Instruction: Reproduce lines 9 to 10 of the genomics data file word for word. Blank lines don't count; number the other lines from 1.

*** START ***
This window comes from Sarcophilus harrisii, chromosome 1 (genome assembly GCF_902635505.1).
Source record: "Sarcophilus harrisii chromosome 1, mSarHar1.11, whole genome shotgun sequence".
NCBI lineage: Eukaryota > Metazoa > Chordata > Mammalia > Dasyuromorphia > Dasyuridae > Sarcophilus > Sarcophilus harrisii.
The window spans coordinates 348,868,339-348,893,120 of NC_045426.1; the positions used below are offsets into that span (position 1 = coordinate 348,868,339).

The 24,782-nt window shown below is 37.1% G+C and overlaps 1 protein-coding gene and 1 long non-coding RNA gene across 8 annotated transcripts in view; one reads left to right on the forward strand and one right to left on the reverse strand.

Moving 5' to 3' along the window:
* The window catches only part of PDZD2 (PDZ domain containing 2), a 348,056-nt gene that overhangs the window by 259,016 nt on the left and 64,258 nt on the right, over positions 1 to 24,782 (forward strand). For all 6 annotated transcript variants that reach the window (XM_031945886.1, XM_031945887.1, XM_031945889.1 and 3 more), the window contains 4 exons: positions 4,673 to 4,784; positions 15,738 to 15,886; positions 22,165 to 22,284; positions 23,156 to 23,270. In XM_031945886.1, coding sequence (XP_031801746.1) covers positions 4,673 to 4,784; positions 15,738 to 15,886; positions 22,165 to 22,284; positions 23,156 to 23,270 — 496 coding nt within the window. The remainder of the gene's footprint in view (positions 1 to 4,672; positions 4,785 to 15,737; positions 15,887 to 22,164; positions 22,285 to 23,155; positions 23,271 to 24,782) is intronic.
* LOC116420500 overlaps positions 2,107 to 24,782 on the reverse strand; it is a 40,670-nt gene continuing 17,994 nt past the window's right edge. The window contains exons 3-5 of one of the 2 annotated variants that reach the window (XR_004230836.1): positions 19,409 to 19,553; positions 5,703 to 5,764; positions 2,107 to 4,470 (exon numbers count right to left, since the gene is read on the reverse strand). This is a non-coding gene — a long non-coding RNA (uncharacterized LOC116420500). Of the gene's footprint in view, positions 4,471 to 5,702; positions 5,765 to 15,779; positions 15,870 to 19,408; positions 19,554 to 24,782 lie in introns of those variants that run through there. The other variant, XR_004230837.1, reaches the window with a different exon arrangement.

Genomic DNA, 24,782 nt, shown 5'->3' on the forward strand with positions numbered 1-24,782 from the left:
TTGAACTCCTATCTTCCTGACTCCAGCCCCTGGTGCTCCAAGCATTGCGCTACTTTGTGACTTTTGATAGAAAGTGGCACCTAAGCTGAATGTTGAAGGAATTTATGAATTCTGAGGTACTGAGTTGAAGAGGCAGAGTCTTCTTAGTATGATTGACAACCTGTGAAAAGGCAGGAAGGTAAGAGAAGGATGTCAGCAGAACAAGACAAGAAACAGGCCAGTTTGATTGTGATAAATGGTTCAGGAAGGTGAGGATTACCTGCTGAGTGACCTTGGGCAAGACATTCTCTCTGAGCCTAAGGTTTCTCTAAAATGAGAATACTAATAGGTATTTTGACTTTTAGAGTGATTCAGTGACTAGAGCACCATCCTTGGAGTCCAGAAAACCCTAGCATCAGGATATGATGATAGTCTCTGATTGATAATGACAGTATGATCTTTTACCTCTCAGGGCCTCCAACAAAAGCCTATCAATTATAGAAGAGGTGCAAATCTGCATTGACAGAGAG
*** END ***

Genomic DNA, 24,782 nt, shown 5'->3' on the forward strand with positions numbered 1-24,782 from the left:
TTGAACTCCTATCTTCCTGACTCCAGCCCCTGGTGCTCCAAGCATTGCGCTACTTTGTGACTTTTGATAGAAAGTGGCACCTAAGCTGAATGTTGAAGGAATTTATGAATTCTGAGGTACTGAGTTGAAGAGGCAGAGTCTTCTTAGTATGATTGACAACCTGTGAAAAGGCAGGAAGGTAAGAGAAGGATGTCAGCAGAACAAGACAAGAAACAGGCCAGTTTGATTGTGATAAATGGTTCAGGAAGGTGAGGATTACCTGCTGAGTGACCTTGGGCAAGACATTCTCTCTGAGCCTAAGGTTTCTCTAAAATGAGAATACTAATAGGTATTTTGACTTTTAGAGTGATTCAGTGACTAGAGCACCATCCTTGGAGTCCAGAAAACCCTAGCATCAGGATATGATGATAGTCTCTGATTGATAATGACAGTATGATCTTTTACCTCTCAGGGCCTCCAACAAAAGCCTATCAATTATAGAAGAGGTGCAAATCTGCATTGACAGAGAG